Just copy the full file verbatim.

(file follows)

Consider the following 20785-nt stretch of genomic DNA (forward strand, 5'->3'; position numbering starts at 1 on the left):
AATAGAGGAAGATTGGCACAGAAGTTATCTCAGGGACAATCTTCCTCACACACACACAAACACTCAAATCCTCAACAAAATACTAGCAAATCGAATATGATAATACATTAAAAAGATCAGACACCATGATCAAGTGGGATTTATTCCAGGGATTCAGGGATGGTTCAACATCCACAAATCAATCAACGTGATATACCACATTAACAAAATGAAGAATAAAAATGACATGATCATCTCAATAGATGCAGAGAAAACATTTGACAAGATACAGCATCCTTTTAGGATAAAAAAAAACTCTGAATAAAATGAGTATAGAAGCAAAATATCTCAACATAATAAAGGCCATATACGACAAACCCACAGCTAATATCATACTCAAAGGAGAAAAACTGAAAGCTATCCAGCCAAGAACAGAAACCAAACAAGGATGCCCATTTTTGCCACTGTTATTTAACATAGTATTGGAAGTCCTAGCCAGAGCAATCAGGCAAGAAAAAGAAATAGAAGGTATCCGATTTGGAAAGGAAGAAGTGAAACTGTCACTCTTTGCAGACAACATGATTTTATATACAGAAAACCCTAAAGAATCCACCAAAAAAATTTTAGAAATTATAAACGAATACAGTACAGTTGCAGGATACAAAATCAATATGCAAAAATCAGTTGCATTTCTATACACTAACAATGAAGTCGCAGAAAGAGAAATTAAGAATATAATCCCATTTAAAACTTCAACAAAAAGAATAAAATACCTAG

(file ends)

Consider the following 20785-nt stretch of genomic DNA (forward strand, 5'->3'; position numbering starts at 1 on the left):
AATAGAGGAAGATTGGCACAGAAGTTATCTCAGGGACAATCTTCCTCACACACACACAAACACTCAAATCCTCAACAAAATACTAGCAAATCGAATATGATAATACATTAAAAAGATCAGACACCATGATCAAGTGGGATTTATTCCAGGGATTCAGGGATGGTTCAACATCCACAAATCAATCAACGTGATATACCACATTAACAAAATGAAGAATAAAAATGACATGATCATCTCAATAGATGCAGAGAAAACATTTGACAAGATACAGCATCCTTTTAGGATAAAAAAAAACTCTGAATAAAATGAGTATAGAAGCAAAATATCTCAACATAATAAAGGCCATATACGACAAACCCACAGCTAATATCATACTCAAAGGAGAAAAACTGAAAGCTATCCAGCCAAGAACAGAAACCAAACAAGGATGCCCATTTTTGCCACTGTTATTTAACATAGTATTGGAAGTCCTAGCCAGAGCAATCAGGCAAGAAAAAGAAATAGAAGGTATCCGATTTGGAAAGGAAGAAGTGAAACTGTCACTCTTTGCAGACAACATGATTTTATATACAGAAAACCCTAAAGAATCCACCAAAAAAATTTTAGAAATTATAAACGAATACAGTACAGTTGCAGGATACAAAATCAATATGCAAAAATCAGTTGCATTTCTATACACTAACAATGAAGTCGCAGAAAGAGAAATTAAGAATATAATCCCATTTAAAACTTCAACAAAAAGAATAAAATACCTAG